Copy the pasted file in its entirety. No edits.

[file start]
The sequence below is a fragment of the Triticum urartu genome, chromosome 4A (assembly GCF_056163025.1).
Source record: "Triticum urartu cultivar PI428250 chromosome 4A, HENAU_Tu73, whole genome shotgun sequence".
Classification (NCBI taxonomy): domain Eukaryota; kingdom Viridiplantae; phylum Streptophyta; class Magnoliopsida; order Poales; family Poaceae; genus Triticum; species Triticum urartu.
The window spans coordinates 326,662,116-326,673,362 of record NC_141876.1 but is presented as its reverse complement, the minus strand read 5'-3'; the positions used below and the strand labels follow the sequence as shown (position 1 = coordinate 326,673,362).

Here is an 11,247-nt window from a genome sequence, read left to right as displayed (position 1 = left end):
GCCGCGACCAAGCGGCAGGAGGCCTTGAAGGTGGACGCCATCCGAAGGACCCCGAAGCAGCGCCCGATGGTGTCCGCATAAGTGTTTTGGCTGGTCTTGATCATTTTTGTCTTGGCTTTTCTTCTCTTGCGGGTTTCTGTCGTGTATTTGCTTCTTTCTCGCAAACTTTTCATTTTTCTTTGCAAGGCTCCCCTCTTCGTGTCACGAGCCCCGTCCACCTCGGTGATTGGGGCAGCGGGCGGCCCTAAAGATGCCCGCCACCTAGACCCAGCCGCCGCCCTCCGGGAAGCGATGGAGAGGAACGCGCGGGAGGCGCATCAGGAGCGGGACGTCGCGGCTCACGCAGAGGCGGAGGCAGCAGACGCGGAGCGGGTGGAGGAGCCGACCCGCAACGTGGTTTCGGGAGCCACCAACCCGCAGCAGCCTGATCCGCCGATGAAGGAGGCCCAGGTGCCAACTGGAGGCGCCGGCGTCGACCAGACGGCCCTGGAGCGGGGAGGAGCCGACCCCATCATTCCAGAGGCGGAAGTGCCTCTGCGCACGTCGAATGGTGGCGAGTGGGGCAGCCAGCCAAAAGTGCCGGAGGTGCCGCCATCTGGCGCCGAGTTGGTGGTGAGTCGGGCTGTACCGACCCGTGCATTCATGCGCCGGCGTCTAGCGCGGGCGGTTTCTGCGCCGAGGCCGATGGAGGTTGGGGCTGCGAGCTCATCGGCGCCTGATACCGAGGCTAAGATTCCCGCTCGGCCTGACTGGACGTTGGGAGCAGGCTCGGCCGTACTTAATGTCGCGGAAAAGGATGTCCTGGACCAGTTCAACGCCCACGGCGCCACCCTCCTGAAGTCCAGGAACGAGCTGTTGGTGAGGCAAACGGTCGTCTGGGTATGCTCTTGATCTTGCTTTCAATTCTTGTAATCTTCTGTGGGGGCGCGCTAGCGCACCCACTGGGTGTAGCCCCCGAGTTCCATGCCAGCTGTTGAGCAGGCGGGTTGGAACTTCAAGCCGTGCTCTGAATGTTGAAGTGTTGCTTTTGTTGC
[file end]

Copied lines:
The sequence below is a fragment of the Triticum urartu genome, chromosome 4A (assembly GCF_056163025.1).
Source record: "Triticum urartu cultivar PI428250 chromosome 4A, HENAU_Tu73, whole genome shotgun sequence".
Classification (NCBI taxonomy): domain Eukaryota; kingdom Viridiplantae; phylum Streptophyta; class Magnoliopsida; order Poales; family Poaceae; genus Triticum; species Triticum urartu.
The window spans coordinates 326,662,116-326,673,362 of record NC_141876.1 but is presented as its reverse complement, the minus strand read 5'-3'; the positions used below and the strand labels follow the sequence as shown (position 1 = coordinate 326,673,362).

Here is an 11,247-nt window from a genome sequence, read left to right as displayed (position 1 = left end):
GCCGCGACCAAGCGGCAGGAGGCCTTGAAGGTGGACGCCATCCGAAGGACCCCGAAGCAGCGCCCGATGGTGTCCGCATAAGTGTTTTGGCTGGTCTTGATCATTTTTGTCTTGGCTTTTCTTCTCTTGCGGGTTTCTGTCGTGTATTTGCTTCTTTCTCGCAAACTTTTCATTTTTCTTTGCAAGGCTCCCCTCTTCGTGTCACGAGCCCCGTCCACCTCGGTGATTGGGGCAGCGGGCGGCCCTAAAGATGCCCGCCACCTAGACCCAGCCGCCGCCCTCCGGGAAGCGATGGAGAGGAACGCGCGGGAGGCGCATCAGGAGCGGGACGTCGCGGCTCACGCAGAGGCGGAGGCAGCAGACGCGGAGCGGGTGGAGGAGCCGACCCGCAACGTGGTTTCGGGAGCCACCAACCCGCAGCAGCCTGATCCGCCGATGAAGGAGGCCCAGGTGCCAACTGGAGGCGCCGGCGTCGACCAGACGGCCCTGGAGCGGGGAGGAGCCGACCCCATCATTCCAGAGGCGGAAGTGCCTCTGCGCACGTCGAATGGTGGCGAGTGGGGCAGCCAGCCAAAAGTGCCGGAGGTGCCGCCATCTGGCGCCGAGTTGGTGGTGAGTCGGGCTGTACCGACCCGTGCATTCATGCGCCGGCGTCTAGCGCGGGCGGTTTCTGCGCCGAGGCCGATGGAGGTTGGGGCTGCGAGCTCATCGGCGCCTGATACCGAGGCTAAGATTCCCGCTCGGCCTGACTGGACGTTGGGAGCAGGCTCGGCCGTACTTAATGTCGCGGAAAAGGATGTCCTGGACCAGTTCAACGCCCACGGCGCCACCCTCCTGAAGTCCAGGAACGAGCTGTTGGTGAGGCAAACGGTCGTCTGGGTATGCTCTTGATCTTGCTTTCAATTCTTGTAATCTTCTGTGGGGGCGCGCTAGCGCACCCACTGGGTGTAGCCCCCGAGTTCCATGCCAGCTGTTGAGCAGGCGGGTTGGAACTTCAAGCCGTGCTCTGAATGTTGAAGTGTTGCTTTTGTTGC